Rather than looking locally to boost its real estate market, Ireland has embraced American buyers to invest in Ireland’s distressed assets. Ireland has already become one of the places to be in terms of FinTech (financial technology), and foreign employees are being wooed to move to Ireland for technological employment opportunities. Perhaps in response, the commercial real estate sector is showing an increased presence to keep up with the FinTech Joneses. Some of the reasons for this include the changing cultural and economic growth of the area, and other changing factors:
A great number of Ireland’s top properties have been purchased by international buyers, ones who were able to scoop up distressed properties below their original evaluation. Even at such a reduced value, it’s believed that the Irish real estate market will continue to thrive for at least the next three years.
Before Ireland experienced a financial crisis, it was common for international buyers to sate their appetites for property with small office portfolios and occasional real estate investments in the form of UK assurance companies.
But today, the United States has been diving into the Irish market and has been snatching up distressed assets instead. Interestingly, the heightened interest in Ireland has subsequently strengthened the Sterling without much effort from England.
One of the main reasons there has been so much international interest in Ireland’s real estate market was its (now quickly dissipating) financial crisis. While an Irish property’s overall value could be substantial, a market infrastructure wasn’t in place to support an equally substantial price on that valuable property, leading to dramatic price drop. Rather than a restoration of faith in the property market coming from within, it instead came from international buyers. But these international investors’ money is allowing for a change in Ireland’s local real estate buying market.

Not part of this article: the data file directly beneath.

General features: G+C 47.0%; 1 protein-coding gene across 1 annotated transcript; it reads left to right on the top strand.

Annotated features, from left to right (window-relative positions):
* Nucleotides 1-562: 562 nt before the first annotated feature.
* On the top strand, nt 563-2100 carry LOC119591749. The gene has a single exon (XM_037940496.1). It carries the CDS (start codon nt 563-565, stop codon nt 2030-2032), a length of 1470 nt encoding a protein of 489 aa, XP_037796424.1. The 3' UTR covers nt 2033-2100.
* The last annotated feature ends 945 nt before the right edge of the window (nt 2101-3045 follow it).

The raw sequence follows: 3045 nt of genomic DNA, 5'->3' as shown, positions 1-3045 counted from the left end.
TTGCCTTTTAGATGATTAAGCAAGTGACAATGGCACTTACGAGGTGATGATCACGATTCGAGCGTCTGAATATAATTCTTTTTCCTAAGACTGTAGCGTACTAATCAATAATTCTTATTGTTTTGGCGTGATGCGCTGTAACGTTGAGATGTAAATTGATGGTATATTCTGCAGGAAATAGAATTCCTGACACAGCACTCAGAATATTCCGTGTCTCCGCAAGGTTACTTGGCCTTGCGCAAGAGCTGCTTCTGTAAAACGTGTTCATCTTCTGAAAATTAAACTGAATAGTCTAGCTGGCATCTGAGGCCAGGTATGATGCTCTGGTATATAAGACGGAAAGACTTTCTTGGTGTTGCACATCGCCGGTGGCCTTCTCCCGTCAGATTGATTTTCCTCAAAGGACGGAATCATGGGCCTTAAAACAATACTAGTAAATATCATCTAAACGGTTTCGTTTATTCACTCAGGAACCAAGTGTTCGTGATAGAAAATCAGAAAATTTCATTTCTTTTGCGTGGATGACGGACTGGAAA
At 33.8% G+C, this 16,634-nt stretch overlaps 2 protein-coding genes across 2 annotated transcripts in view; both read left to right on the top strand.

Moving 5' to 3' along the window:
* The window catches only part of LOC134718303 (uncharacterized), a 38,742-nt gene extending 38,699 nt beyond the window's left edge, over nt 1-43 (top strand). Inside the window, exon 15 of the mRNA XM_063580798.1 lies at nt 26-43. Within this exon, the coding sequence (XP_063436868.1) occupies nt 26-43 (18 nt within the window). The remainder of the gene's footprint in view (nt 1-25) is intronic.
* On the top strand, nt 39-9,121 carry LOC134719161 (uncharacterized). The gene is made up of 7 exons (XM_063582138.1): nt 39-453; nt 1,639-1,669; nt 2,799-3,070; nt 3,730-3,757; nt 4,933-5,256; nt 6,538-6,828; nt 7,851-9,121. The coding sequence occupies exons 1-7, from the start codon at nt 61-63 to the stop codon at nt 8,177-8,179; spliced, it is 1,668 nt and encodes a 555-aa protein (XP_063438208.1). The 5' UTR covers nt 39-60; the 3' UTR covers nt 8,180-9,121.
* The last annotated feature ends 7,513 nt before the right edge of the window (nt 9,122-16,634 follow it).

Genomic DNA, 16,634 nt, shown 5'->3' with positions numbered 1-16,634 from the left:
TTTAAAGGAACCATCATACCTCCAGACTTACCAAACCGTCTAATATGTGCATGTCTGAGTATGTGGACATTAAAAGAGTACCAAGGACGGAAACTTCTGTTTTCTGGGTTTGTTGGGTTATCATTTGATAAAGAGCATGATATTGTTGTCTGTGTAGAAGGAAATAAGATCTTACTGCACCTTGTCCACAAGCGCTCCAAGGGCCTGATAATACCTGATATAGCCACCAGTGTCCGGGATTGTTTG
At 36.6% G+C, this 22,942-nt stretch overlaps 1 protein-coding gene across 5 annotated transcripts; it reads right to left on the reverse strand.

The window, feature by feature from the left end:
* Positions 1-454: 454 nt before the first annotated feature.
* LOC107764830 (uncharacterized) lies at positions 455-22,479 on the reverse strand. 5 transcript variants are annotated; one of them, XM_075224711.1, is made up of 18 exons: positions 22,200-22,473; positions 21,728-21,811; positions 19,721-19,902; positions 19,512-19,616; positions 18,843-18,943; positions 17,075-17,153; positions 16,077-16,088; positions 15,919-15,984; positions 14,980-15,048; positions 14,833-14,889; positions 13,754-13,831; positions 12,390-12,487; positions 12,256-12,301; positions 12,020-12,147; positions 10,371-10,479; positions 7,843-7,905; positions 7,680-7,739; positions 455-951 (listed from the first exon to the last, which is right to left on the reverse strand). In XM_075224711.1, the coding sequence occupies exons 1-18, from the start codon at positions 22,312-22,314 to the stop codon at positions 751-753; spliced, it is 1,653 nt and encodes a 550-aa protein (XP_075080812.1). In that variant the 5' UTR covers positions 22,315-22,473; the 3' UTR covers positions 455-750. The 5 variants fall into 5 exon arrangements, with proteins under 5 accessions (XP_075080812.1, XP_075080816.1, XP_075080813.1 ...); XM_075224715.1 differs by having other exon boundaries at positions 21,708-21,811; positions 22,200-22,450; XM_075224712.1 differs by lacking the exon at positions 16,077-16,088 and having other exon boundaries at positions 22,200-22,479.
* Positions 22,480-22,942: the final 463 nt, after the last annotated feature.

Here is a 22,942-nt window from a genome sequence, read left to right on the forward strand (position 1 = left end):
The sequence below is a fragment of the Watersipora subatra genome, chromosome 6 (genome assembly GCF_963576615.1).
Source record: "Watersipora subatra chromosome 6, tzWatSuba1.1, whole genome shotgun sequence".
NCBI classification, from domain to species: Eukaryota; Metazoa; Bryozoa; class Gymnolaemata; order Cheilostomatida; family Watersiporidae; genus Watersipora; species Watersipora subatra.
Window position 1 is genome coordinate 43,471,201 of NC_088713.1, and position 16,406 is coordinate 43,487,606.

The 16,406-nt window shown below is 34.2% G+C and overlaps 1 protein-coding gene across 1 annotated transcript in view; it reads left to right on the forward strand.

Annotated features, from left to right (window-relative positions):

Bringing it Back Home
Domestic funds Iput and Irish Life have started to put their upgraded liquidity to good use in their local markets, and have bought up leading investments. Iput has invested heavily in logistics, retail and office properties while Irish Life has focused mostly on office commercial real estate. With these combined efforts from domestic and international buyers, Ireland now heads the pack in having the euro area’s fastest-growing economy for four consecutive years.
Reaching out internationally to real estate buyers has also garnered some favorable responses from domestic investors. With the bump from international attention in distressed assets strengthening Ireland’s economy, local buyers’ financial situations are increasing enough to begin buying locally — further establishing the Isles as a new player in the financial space.